The type of Mexican cuisine familiar to most diners is Tex-Mex, the style of food preparation found in the Tejano culture of Texas.
To most folks, Tex-Mex is a working man’s meal, meaning tacos, enchiladas and such that are usually smothered in spicy red sauce with jalapeno peppers either in it or on the side. However, just as our nation has many different regional and local cuisines, so Mexico’s cuisines are just as varied and just as delicious.
One of the versions that is gaining in popularity locally is called Cali-Mex, or Mexican cuisine as found in both upper and lower (Baja) California.
Taking tacos as an example, the typical Tex-Mex taco is heavy on the cheese, ground beef, refried beans and taco sauce. The Cali-Mex version will be lighter, have fish instead of beef and use garlic, grilled or fresh vegetables and whole black or white beans instead of the refried kind. The best place to find the Cali-Mex version of Mexican cuisine in the Tri-Cities is Ole’s Guacamoles on South Roan Street in Johnson City.
Owner Alfredo Delatorre has made some forward-thinking changes in the two years Ole’s Guacamoles has been in business. For a start, the restaurant’s outside is painted a bright, festive yellow and adorned with an avocado mural that runs right round the building.
Inside, Delatorre has added a sizable bar serving liquors and beers. There is also a salsa bar set up in the dining area for those who want to challenge the Scoville index, as the dine-around bunch and I did when we visited Ole’s Guacamoles for supper recently.
Our server, Felipe, was very helpful, especially with the Dieter’s caloric regimen, and our pending reconnaissance-in-force upon genus Capsicum.
Felipe suggested various salsas to match the entrees we chose. My dining partner and the Retiree decided to split a Sizzling Combo ($12.99), while the Dieter chose the Veggie Quesadilla ($8.99), and I had a grilled Pollo Loco chicken wrap ($7.99) along with an order of flautas ($1.99) and a chili relleno ($3.99). The Carnivore picked a Choriqueso burrito ($10.99) getting his with a side of spicy rice and some sour cream. We all hit the salsa bar, bringing back a variety of Ole’s Guacamoles’ sauces to try with our meals, all of which arrived tableside in about fifteen minutes.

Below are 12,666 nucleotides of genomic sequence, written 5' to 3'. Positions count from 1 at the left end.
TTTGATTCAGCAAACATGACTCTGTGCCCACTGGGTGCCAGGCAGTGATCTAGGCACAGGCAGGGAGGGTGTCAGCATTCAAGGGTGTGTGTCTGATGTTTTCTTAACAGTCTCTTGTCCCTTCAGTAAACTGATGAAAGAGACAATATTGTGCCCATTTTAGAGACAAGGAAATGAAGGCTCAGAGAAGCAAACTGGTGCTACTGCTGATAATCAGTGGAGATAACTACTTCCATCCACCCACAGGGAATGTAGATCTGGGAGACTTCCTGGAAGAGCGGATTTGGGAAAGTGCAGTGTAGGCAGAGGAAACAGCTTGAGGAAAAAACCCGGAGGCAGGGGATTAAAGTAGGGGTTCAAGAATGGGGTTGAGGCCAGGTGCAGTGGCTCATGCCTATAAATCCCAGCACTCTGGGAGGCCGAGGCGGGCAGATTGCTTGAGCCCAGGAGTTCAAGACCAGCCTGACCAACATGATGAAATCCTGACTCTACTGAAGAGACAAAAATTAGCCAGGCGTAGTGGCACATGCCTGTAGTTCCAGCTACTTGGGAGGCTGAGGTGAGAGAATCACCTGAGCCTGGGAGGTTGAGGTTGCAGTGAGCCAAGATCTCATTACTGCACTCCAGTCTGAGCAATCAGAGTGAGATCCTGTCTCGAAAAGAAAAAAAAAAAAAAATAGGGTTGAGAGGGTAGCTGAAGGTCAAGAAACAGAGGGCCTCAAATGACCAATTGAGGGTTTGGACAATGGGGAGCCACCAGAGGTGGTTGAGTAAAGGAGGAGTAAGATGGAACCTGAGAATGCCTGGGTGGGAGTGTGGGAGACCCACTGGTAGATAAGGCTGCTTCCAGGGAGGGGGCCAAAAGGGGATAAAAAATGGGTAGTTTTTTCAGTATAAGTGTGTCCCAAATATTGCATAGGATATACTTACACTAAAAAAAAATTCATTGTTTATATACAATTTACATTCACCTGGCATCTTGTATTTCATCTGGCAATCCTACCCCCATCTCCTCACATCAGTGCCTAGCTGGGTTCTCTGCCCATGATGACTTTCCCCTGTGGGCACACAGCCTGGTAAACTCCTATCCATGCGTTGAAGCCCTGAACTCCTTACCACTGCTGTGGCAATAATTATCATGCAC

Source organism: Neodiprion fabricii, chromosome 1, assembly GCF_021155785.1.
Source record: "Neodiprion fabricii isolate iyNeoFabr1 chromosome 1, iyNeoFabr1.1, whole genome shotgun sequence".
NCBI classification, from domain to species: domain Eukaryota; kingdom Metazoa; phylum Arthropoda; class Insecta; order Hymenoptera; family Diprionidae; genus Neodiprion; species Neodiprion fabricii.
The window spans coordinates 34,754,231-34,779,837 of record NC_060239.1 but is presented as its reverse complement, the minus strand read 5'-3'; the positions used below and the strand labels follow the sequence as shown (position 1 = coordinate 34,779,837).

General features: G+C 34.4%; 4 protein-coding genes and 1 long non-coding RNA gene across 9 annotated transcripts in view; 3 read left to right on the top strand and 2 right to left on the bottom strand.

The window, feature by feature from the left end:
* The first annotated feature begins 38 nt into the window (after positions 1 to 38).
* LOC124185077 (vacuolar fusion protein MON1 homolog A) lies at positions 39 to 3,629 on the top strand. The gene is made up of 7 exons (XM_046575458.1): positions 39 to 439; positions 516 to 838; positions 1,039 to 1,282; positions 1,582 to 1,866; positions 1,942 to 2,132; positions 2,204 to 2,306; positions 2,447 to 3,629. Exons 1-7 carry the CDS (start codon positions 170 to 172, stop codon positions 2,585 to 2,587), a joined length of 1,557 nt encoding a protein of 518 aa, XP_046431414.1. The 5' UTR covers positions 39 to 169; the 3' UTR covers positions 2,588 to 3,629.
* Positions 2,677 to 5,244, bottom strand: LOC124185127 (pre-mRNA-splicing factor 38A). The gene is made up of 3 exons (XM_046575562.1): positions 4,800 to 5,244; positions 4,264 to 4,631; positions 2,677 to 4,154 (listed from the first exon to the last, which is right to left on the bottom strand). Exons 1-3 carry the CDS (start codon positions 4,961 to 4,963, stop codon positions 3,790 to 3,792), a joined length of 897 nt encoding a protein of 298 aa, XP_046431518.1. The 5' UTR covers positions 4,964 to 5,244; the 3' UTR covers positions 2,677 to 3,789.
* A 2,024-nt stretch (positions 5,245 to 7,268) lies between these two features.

My Pollo Loco wrap was truly Cali-Mex to the max, being marinated chicken strips grilled to a turn and bedded down with a good mix of shredded lettuce, tomatoes, fresh avocado slices, red onions and creamy cilantro ranch dressing, all of it wrapped up in a soft flour tortilla, then cut in half for easy handling.
By adding the house’s tomatillo salsa and spicy guacamole salsa together, I achieved a smoothness of texture and a good variety of sharp, tangy flavors with a nice, spicy-hot finish to every bite. The chile relleno was a perfectly prepared poblano pepper, stuffed with cheese, batter-dipped and deep-fried. Observing the size of the poblano, my dining partner suggested that two of the restaurant’s chile rellenos would make a satisfying lunch.
The two flautas I’d ordered were more taquito than flauta, being comprised of shredded chicken rolled up into two corn tortillas and deep-fried. Passable, but not something I’d order again.
The Sizzling Combo my dining partner and the Retiree were enjoying featured a medley of grilled vegetables, topped with a marinated steak and chicken breast. The cheese enchilada was a fortunate addition, giving as it did some relief to the Retiree, who’d mixed her pico di gallo with some jalapeno salsa, making the pico di gallo spicier than our friend was used to.
The Dieter was very pleased with her Veggie Quesadilla, especially the way the grilled vegetables mixed with the melted queso fresca and Monterey jack cheeses. Adding some fresh guacamole didn’t hurt, either.
The Carnivore’s Choriqueso Burrito was another Cali-Mex specialty.
Take a fat handful of tiger shrimp, each as big as your forefinger. Parboil, then peel and place each of them along with some grilled veggies inside a burrito wrap. Enrobe the burrito with choriqueso sauce (the house cheese sauce once again, this time with chunks of spicy chorizo sausage in it) and bake.
A remarkable entree, especially when sided with Ole’s Guacamoles’ habanero salsa. The Carnivore would dip a forkful of burrito into the salsa, place the forkful in his mouth and roll it around in there all unconcerned, while smiling and making “yummy” noises at us.
Delatorre is planning to turn his building’s upstairs into a sports bar complete with a sizable balcony, definitely a good idea. Given the success of Ole’s Guacamoles, Alfredo Delatorre has made sure that Cali-Mex cuisine is here to stay in the Tri-Cities.
1900 South Roan Street
Sun-Thu 11 a.m. – 9:30 p.m.
Fri – Sat 11 a.m. – 10:30 p.m.
Available on Facebook
Credit cards accepted